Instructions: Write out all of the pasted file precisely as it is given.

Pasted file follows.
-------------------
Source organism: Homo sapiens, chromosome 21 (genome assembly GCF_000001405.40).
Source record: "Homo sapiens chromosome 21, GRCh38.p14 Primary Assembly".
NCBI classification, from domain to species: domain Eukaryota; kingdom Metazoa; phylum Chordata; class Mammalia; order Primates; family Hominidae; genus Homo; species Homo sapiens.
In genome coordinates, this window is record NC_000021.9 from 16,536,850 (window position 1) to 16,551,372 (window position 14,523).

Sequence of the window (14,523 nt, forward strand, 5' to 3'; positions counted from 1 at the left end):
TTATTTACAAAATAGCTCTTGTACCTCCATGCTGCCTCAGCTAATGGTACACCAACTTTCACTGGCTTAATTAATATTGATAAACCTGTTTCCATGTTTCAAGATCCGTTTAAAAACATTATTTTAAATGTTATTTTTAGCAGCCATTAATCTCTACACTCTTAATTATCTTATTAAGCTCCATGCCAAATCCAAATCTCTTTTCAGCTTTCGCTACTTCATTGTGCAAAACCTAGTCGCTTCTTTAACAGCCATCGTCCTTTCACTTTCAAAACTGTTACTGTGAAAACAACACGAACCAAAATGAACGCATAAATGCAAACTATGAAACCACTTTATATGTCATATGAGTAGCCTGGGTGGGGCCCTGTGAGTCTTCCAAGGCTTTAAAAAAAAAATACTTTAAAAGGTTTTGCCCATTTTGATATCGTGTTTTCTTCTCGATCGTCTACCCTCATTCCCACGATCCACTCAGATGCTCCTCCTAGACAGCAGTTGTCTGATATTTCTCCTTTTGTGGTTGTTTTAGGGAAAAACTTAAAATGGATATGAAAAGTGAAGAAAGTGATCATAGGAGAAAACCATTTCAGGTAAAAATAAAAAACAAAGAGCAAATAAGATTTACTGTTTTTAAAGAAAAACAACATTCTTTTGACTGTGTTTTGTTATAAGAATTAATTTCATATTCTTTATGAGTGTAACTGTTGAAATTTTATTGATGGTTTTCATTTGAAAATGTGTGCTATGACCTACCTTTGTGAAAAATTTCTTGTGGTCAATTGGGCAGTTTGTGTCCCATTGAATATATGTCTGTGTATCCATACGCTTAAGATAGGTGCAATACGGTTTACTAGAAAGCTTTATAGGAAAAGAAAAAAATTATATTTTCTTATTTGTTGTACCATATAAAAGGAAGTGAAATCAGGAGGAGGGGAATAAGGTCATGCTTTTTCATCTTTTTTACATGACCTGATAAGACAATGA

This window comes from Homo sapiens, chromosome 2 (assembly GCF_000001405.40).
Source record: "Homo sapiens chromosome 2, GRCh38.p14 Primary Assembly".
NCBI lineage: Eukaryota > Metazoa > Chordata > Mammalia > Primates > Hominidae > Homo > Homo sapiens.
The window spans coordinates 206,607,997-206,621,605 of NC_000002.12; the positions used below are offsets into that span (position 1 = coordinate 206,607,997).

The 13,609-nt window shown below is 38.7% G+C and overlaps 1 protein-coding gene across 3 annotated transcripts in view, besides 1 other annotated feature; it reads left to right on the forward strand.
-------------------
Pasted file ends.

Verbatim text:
Source organism: Homo sapiens, chromosome 21 (genome assembly GCF_000001405.40).
Source record: "Homo sapiens chromosome 21, GRCh38.p14 Primary Assembly".
NCBI classification, from domain to species: domain Eukaryota; kingdom Metazoa; phylum Chordata; class Mammalia; order Primates; family Hominidae; genus Homo; species Homo sapiens.
In genome coordinates, this window is record NC_000021.9 from 16,536,850 (window position 1) to 16,551,372 (window position 14,523).

Sequence of the window (14,523 nt, forward strand, 5' to 3'; positions counted from 1 at the left end):
TTATTTACAAAATAGCTCTTGTACCTCCATGCTGCCTCAGCTAATGGTACACCAACTTTCACTGGCTTAATTAATATTGATAAACCTGTTTCCATGTTTCAAGATCCGTTTAAAAACATTATTTTAAATGTTATTTTTAGCAGCCATTAATCTCTACACTCTTAATTATCTTATTAAGCTCCATGCCAAATCCAAATCTCTTTTCAGCTTTCGCTACTTCATTGTGCAAAACCTAGTCGCTTCTTTAACAGCCATCGTCCTTTCACTTTCAAAACTGTTACTGTGAAAACAACACGAACCAAAATGAACGCATAAATGCAAACTATGAAACCACTTTATATGTCATATGAGTAGCCTGGGTGGGGCCCTGTGAGTCTTCCAAGGCTTTAAAAAAAAAATACTTTAAAAGGTTTTGCCCATTTTGATATCGTGTTTTCTTCTCGATCGTCTACCCTCATTCCCACGATCCACTCAGATGCTCCTCCTAGACAGCAGTTGTCTGATATTTCTCCTTTTGTGGTTGTTTTAGGGAAAAACTTAAAATGGATATGAAAAGTGAAGAAAGTGATCATAGGAGAAAACCATTTCAGGTAAAAATAAAAAACAAAGAGCAAATAAGATTTACTGTTTTTAAAGAAAAACAACATTCTTTTGACTGTGTTTTGTTATAAGAATTAATTTCATATTCTTTATGAGTGTAACTGTTGAAATTTTATTGATGGTTTTCATTTGAAAATGTGTGCTATGACCTACCTTTGTGAAAAATTTCTTGTGGTCAATTGGGCAGTTTGTGTCCCATTGAATATATGTCTGTGTATCCATACGCTTAAGATAGGTGCAATACGGTTTACTAGAAAGCTTTATAGGAAAAGAAAAAAATTATATTTTCTTATTTGTTGTACCATATAAAAGGAAGTGAAATCAGGAGGAGGGGAATAAGGTCATGCTTTTTCATCTTTTTTACATGACCTGATAAGACAATGA

This window comes from Homo sapiens, chromosome 2 (assembly GCF_000001405.40).
Source record: "Homo sapiens chromosome 2, GRCh38.p14 Primary Assembly".
NCBI lineage: Eukaryota > Metazoa > Chordata > Mammalia > Primates > Hominidae > Homo > Homo sapiens.
The window spans coordinates 206,607,997-206,621,605 of NC_000002.12; the positions used below are offsets into that span (position 1 = coordinate 206,607,997).

The 13,609-nt window shown below is 38.7% G+C and overlaps 1 protein-coding gene across 3 annotated transcripts in view, besides 1 other annotated feature; it reads left to right on the forward strand.